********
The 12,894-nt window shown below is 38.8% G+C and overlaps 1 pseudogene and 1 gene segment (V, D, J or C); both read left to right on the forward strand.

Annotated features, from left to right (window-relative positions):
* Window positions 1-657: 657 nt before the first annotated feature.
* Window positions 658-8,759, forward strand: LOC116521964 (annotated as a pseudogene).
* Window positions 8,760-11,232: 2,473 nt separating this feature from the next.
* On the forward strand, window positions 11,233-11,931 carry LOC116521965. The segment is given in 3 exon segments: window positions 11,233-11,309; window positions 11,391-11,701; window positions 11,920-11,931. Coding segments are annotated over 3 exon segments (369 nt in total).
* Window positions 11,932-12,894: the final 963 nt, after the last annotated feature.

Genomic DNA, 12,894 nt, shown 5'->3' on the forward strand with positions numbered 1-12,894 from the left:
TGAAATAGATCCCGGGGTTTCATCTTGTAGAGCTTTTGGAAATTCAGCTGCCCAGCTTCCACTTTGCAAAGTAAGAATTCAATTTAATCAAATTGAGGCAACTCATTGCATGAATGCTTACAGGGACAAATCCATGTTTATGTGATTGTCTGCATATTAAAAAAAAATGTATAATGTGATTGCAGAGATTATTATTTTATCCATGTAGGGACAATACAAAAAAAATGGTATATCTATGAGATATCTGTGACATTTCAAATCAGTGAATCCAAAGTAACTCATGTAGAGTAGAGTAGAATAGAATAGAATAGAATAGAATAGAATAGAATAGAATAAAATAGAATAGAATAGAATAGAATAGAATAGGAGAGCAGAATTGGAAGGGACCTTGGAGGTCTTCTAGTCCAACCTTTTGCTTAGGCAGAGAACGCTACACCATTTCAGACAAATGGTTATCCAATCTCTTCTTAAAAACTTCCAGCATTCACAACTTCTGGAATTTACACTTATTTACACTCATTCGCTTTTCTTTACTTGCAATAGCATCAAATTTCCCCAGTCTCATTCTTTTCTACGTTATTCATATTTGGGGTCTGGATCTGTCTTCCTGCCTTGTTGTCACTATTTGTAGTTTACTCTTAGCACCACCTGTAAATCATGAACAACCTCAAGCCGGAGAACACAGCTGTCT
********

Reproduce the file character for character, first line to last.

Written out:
The 12,894-nt window shown below is 38.8% G+C and overlaps 1 pseudogene and 1 gene segment (V, D, J or C); both read left to right on the forward strand.

Annotated features, from left to right (window-relative positions):
* Window positions 1-657: 657 nt before the first annotated feature.
* Window positions 658-8,759, forward strand: LOC116521964 (annotated as a pseudogene).
* Window positions 8,760-11,232: 2,473 nt separating this feature from the next.
* On the forward strand, window positions 11,233-11,931 carry LOC116521965. The segment is given in 3 exon segments: window positions 11,233-11,309; window positions 11,391-11,701; window positions 11,920-11,931. Coding segments are annotated over 3 exon segments (369 nt in total).
* Window positions 11,932-12,894: the final 963 nt, after the last annotated feature.

Genomic DNA, 12,894 nt, shown 5'->3' on the forward strand with positions numbered 1-12,894 from the left:
TGAAATAGATCCCGGGGTTTCATCTTGTAGAGCTTTTGGAAATTCAGCTGCCCAGCTTCCACTTTGCAAAGTAAGAATTCAATTTAATCAAATTGAGGCAACTCATTGCATGAATGCTTACAGGGACAAATCCATGTTTATGTGATTGTCTGCATATTAAAAAAAAATGTATAATGTGATTGCAGAGATTATTATTTTATCCATGTAGGGACAATACAAAAAAAATGGTATATCTATGAGATATCTGTGACATTTCAAATCAGTGAATCCAAAGTAACTCATGTAGAGTAGAGTAGAATAGAATAGAATAGAATAGAATAGAATAGAATAGAATAAAATAGAATAGAATAGAATAGAATAGAATAGGAGAGCAGAATTGGAAGGGACCTTGGAGGTCTTCTAGTCCAACCTTTTGCTTAGGCAGAGAACGCTACACCATTTCAGACAAATGGTTATCCAATCTCTTCTTAAAAACTTCCAGCATTCACAACTTCTGGAATTTACACTTATTTACACTCATTCGCTTTTCTTTACTTGCAATAGCATCAAATTTCCCCAGTCTCATTCTTTTCTACGTTATTCATATTTGGGGTCTGGATCTGTCTTCCTGCCTTGTTGTCACTATTTGTAGTTTACTCTTAGCACCACCTGTAAATCATGAACAACCTCAAGCCGGAGAACACAGCTGTCT